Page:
We are a year into the #metoo movement and it remains legal in the state of Rhode Island for teachers, coaches, school bus drivers, guidance counselors and all other school personnel to engage in sexual relationships with students in their care, as long as they have turned 16. One of the reasons we continue to… Continue reading Let’s Protect Minors Before We Worry About Ourselves…OK Ladies?
Five junior varsity football players in Maryland—who are also juveniles— have been charged with 2nd degree rape. The victims? Four of their teammates. The rape charges are in connection with an alleged attack in the locker room of Montgomery County’s Damascus High School on the afternoon of Halloween. According to the police report, the assailants… Continue reading This is More than Hazing. It’s Rape.
Sometimes we are forced to take a break from our normal routine because our bodies say so and that was the case for me this past week when I had to pop into Women and Infants Hospital in Providence for a quick fix-me-up from having all those babies a decade ago and, well, gravity. As… Continue reading Farewell Uterus, Hello Domestic Diva-man, and Thanks to Good Friends and Kind Nurses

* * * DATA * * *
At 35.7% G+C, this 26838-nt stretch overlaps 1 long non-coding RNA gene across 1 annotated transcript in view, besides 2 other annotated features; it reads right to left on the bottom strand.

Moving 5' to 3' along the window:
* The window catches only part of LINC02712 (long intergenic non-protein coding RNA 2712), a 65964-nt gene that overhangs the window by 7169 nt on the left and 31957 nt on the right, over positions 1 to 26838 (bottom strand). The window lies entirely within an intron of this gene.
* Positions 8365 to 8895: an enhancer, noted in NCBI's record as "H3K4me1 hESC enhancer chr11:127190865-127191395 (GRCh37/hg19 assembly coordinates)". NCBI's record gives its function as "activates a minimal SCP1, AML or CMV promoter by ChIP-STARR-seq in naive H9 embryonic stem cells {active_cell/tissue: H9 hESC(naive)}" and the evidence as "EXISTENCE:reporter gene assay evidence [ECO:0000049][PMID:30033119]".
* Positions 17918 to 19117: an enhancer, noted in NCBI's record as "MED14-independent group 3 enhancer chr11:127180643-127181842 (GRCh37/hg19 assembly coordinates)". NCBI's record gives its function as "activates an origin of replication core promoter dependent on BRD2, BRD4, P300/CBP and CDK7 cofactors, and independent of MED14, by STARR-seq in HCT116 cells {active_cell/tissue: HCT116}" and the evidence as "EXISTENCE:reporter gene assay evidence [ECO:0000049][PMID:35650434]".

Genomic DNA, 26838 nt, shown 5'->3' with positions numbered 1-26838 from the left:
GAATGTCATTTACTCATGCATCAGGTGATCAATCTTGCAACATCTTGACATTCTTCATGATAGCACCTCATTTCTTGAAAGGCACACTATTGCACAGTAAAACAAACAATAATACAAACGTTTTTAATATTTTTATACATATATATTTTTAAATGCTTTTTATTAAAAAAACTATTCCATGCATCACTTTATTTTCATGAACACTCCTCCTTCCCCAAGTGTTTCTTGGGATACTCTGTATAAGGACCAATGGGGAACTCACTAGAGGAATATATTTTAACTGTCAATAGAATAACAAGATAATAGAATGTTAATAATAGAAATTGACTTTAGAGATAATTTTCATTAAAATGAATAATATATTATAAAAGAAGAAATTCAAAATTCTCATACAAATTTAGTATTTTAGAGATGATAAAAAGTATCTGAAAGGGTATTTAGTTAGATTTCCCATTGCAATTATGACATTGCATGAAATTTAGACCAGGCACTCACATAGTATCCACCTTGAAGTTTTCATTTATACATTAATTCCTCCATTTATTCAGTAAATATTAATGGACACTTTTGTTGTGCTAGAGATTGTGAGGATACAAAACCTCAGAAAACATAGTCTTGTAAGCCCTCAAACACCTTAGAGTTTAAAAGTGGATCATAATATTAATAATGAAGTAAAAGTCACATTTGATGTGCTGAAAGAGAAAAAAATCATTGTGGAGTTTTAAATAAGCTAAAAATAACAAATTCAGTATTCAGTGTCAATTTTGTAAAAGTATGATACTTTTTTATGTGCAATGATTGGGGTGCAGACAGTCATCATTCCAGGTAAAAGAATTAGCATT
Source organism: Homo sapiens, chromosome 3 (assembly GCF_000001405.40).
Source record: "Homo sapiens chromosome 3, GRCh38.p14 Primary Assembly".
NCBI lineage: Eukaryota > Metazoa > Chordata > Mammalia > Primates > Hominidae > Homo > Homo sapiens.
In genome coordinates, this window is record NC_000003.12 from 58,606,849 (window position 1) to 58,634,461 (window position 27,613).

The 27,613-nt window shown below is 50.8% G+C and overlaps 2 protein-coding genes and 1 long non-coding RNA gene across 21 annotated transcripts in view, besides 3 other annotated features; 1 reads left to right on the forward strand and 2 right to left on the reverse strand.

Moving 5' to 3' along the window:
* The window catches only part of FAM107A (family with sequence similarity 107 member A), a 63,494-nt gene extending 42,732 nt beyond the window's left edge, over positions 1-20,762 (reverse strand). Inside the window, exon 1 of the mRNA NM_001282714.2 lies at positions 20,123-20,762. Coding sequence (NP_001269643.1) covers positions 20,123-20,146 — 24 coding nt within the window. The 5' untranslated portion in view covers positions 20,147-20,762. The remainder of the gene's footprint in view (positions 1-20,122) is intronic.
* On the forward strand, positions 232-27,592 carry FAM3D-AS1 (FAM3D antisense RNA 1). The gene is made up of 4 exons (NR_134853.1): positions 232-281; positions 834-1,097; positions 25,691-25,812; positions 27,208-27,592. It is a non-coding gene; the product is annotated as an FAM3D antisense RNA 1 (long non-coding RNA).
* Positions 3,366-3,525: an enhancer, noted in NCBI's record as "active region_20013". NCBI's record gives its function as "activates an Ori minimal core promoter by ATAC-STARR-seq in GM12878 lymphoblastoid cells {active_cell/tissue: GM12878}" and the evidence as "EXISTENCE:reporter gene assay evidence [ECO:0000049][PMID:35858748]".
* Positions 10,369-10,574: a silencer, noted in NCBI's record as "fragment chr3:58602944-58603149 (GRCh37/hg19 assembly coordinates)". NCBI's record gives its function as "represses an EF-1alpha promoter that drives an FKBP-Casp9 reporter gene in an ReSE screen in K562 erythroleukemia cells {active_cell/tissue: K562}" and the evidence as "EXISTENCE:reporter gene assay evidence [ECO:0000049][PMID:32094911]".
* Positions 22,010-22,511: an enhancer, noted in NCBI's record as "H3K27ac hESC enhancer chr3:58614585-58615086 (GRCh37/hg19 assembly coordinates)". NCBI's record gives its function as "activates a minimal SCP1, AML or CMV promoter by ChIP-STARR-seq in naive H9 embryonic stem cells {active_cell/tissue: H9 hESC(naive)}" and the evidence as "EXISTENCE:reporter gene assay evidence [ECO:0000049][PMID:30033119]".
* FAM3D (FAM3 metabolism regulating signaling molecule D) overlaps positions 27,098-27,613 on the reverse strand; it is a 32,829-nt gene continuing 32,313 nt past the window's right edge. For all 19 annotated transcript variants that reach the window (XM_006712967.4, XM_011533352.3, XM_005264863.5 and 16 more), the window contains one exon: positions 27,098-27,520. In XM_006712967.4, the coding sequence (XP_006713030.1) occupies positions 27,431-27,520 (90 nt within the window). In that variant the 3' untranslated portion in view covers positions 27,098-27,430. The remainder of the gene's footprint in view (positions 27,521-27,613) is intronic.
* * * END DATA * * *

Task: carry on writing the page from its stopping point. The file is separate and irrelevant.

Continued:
By Zachary Wright I am punching above my weight. I am no education policy wonk, nor am I a mover or shaker in America’s larger educational conversation. But a recent blog post by the well-known edu-legends Carol Burris and Diane Ravitch on The Washington Post’s website made me so confused, angry and frustrated that I had to… Continue reading No Matter What Anyone Says, the Money Ought to Follow the Kid Regardless of What Kind of Public School They Choose
Rhode Island’s first round of RICAS results are in but have not yet been released to the public. As with everything in this current climate, critics of the current governor, Gina Raimondo, are convinced that she is hiding the scores because surely they must be disastrous. And maybe they are. On the other hand, the… Continue reading On Education in RI, #ImWithHer
The New York Times recently recently published a series of articles on topic of screens and kids. Parents—particularly those who can’t afford screen-hiding nannies!—found the articles terrifying. The series predictably shot around social media quickly as moms and dads wondered internally and out loud, how can our kids exist—and maintain their mental health— in a… Continue reading NPR Reporter Sets the Record Straight on NYT Series about Kids and Screens
The other day my stomach turned a little when I opened up my local paper. A mother in my town penned a letter to the editor to complain about all the children from India that were filling up her son’s school, and, in her opinion, taking resources away from more deserving children. “You’re holding back… Continue reading Mom Pens Ugly Letter but the Community Pushes Back